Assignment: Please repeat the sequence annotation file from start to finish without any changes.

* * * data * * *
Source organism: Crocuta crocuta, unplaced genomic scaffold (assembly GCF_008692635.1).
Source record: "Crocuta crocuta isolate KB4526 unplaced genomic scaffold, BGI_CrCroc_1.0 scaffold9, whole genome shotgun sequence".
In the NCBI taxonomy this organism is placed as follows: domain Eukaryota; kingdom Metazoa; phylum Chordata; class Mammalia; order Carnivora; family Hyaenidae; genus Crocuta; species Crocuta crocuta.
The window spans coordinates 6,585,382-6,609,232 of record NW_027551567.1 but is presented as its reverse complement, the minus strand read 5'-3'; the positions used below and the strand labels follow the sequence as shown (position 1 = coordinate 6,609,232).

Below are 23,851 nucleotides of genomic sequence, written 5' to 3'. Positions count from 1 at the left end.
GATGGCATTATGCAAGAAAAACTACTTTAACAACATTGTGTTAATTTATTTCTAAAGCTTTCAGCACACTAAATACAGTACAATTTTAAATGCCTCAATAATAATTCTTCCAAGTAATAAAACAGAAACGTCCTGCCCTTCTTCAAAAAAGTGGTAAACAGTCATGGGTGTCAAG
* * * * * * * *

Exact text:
Source organism: Crocuta crocuta, unplaced genomic scaffold (assembly GCF_008692635.1).
Source record: "Crocuta crocuta isolate KB4526 unplaced genomic scaffold, BGI_CrCroc_1.0 scaffold9, whole genome shotgun sequence".
In the NCBI taxonomy this organism is placed as follows: domain Eukaryota; kingdom Metazoa; phylum Chordata; class Mammalia; order Carnivora; family Hyaenidae; genus Crocuta; species Crocuta crocuta.
The window spans coordinates 6,585,382-6,609,232 of record NW_027551567.1 but is presented as its reverse complement, the minus strand read 5'-3'; the positions used below and the strand labels follow the sequence as shown (position 1 = coordinate 6,609,232).

Below are 23,851 nucleotides of genomic sequence, written 5' to 3'. Positions count from 1 at the left end.
GATGGCATTATGCAAGAAAAACTACTTTAACAACATTGTGTTAATTTATTTCTAAAGCTTTCAGCACACTAAATACAGTACAATTTTAAATGCCTCAATAATAATTCTTCCAAGTAATAAAACAGAAACGTCCTGCCCTTCTTCAAAAAAGTGGTAAACAGTCATGGGTGTCAAG